Politics should sell us hope, and this is what movements like the Tea Party have done. Yes their policies are often bigoted and narrow-minded, and they have utilised, with stunning success, the politics of fear, so well developed on both sides of the Atlantic during the war on terror. But the left has utterly failed to create an equally seductive alternative.
The left has always had its problems. Since the very beginning it has been marred by the sort of schisms that religion would be proud of. Perestroika though, was the tipping point. Once all could see the body count of communist dictatorship, it busied itself with the humble hand-wringing that befits a rudderless ideology. Now it is the far right that has the answers. The left has backed itself into the corner of being able say only what it is against; it is remarkably negative in nature and allows the right to set the agenda. The left is still inside a moment of existential crisis like Gregor Samsa in Metamorphosis, and therefore producing articles such as David Miliband’s for the New Statesman, trying to establish what the Labour Party are about. Instead of engaging with movements like the Tea Party it is too concerned with its own navel, and dismissively sniggers, telling itself that these people have lost touch with reality and are not worth the effort; they reject the very people they should be striving to help and wonder why they are in decline. Before we, on the left, smirk patronisingly at these groups, we should take a long hard look in the mirror and ask ourselves, ‘if these people really will believe anything, why don’t they believe us?’
Declarations on the death of literature in the electronic age seem to be a common strand of thought amongst pessimistic souls. But in reality, doubts about the place and value of literature have arisen ever since its beginning. When Terence proclaimed that ‘nothing is said that has not been said before’ in the 2nd Century BC, he hinted at a fundamental truth of art.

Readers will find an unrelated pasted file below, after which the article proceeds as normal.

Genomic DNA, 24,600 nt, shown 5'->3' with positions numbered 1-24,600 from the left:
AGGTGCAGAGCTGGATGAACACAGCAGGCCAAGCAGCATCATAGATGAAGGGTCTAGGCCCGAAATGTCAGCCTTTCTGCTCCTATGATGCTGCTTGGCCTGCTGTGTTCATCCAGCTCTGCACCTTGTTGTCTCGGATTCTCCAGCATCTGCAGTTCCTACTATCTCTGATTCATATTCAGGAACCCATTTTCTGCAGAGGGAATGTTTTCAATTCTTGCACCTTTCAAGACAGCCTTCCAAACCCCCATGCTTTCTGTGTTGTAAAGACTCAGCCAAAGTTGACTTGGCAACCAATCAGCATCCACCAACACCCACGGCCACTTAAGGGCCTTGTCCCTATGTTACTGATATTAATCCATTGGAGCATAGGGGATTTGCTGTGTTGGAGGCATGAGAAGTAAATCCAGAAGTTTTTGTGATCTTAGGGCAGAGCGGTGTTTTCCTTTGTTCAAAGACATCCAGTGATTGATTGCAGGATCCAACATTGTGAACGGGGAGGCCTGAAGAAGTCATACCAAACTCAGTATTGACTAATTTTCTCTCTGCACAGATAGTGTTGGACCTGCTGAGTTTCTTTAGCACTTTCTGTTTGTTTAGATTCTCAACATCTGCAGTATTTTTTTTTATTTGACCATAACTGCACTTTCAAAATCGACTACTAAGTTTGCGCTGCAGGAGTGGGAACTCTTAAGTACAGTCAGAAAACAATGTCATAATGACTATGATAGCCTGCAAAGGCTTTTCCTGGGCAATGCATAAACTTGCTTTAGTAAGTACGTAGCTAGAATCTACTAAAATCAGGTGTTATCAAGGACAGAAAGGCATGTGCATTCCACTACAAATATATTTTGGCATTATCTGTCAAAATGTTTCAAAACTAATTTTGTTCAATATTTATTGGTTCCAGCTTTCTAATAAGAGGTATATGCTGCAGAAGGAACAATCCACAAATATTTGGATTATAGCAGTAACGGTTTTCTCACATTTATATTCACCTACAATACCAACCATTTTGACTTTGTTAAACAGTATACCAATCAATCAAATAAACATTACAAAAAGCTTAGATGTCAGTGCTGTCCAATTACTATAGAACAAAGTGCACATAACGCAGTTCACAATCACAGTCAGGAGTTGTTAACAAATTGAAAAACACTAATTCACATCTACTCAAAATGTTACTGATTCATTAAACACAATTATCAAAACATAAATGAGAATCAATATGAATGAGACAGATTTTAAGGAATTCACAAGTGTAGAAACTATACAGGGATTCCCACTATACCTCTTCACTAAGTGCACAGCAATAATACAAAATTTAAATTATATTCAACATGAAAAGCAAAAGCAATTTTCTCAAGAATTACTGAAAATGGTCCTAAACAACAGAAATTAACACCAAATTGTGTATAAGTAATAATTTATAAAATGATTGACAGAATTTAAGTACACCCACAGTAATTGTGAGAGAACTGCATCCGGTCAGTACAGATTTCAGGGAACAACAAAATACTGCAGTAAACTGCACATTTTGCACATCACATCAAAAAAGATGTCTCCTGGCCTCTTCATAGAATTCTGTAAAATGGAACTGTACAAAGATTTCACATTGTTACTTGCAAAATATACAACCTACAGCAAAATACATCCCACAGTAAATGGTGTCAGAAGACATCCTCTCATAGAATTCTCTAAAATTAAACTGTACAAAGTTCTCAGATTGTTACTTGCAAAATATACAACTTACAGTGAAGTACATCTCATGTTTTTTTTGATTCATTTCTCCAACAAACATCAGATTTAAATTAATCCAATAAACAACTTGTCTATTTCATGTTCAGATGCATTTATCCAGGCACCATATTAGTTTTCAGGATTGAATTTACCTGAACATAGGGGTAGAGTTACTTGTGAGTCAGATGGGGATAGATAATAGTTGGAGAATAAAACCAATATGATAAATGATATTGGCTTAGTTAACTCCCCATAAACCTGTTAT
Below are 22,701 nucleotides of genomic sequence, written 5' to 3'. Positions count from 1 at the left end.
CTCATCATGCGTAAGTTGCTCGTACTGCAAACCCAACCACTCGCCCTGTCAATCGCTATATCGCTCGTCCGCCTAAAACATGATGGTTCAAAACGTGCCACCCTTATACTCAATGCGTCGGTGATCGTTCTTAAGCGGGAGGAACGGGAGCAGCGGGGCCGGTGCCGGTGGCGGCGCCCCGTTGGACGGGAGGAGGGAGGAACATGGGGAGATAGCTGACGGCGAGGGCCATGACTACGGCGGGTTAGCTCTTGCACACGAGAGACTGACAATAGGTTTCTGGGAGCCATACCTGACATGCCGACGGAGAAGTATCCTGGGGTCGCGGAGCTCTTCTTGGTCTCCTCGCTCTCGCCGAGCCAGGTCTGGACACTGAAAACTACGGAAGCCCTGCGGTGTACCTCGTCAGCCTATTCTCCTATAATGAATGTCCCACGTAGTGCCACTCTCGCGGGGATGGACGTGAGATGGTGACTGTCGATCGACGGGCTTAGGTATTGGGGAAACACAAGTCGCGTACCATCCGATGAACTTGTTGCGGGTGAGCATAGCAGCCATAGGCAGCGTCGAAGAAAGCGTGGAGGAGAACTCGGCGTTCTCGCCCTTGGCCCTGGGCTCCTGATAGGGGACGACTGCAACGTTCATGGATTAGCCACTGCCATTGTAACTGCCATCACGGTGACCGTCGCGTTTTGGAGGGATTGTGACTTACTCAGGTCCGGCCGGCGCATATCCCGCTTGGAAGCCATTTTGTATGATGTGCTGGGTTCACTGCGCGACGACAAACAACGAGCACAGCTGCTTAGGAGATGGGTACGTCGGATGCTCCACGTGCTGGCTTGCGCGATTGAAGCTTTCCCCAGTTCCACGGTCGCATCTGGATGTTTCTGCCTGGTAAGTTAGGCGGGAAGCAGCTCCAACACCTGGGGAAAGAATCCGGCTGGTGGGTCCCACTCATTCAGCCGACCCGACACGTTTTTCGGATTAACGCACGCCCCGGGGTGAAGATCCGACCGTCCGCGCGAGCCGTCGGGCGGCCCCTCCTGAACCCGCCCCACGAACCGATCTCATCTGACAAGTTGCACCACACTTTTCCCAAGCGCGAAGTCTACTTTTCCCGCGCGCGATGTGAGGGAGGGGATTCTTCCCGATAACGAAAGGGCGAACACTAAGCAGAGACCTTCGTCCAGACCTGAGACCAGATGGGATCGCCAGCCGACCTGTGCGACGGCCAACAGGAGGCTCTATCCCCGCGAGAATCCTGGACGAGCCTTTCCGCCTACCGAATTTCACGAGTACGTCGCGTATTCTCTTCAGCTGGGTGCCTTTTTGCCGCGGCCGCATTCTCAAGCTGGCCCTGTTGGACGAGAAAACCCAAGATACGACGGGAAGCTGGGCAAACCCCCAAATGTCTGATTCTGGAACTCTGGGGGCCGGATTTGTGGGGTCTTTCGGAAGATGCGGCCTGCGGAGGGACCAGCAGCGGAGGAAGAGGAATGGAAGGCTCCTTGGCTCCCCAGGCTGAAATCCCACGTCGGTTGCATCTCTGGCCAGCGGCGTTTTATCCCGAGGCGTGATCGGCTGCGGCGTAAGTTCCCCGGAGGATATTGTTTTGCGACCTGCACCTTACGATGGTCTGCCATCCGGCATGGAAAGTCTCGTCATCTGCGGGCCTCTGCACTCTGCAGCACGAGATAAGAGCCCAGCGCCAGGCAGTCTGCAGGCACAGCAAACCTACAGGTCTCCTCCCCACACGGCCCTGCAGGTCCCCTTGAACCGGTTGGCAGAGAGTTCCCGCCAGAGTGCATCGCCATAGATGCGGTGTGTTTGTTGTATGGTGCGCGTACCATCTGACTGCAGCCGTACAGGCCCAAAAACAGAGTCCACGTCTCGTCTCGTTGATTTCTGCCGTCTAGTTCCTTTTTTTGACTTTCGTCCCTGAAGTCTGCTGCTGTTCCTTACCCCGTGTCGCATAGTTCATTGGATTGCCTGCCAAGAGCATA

Earlier this morning I came across this article on Jonathan Franzen and the e-book. It struck me that in an age when novels like Freedom, (no more than an above average trouble-in-suburbia yarn) are decisive moments in Western civilisation, (between the discerning reader and I, Revolver was always the real masterpiece), comparable to Proust or Kafka, the temporality of the medium is the least of our concerns. For me, like Franzen, a real page-turner rather than a virtual one is a necessity, because a book is a physical and aesthetic experience as well. But the words are always more important. A far more interesting question, I think, is how literature needs to evolve to make sense to a reader in a digital medium.
Only six years ago I used to write everything by hand; I have an aversion to computers to this day. Now when I switch back to pen and paper it is a completely different experience. The writer’s fear of the blank page is all the more acute somehow when there are no distractions; no excuses. There is an overpowering need for accuracy and immediacy at the same time, coexisting within the individual hand across virginal paper. Of course writing is writing and words are words, but the act of writing on a computer comes with a change in the mental process of writing. To write long pieces by hand becomes almost impossible, for me at least, because it requires a great deal of patience and forethought, which have all but gone.
This logic can be extended to reading in a different medium. E-books provide a different experience to the printed word, which cannot be reduced to equivalency. Moreover, e-books may well be the future of literature. As ever greater parts of our daily life become digitised, who is to say that in fifty years the book as we know it may be extinct?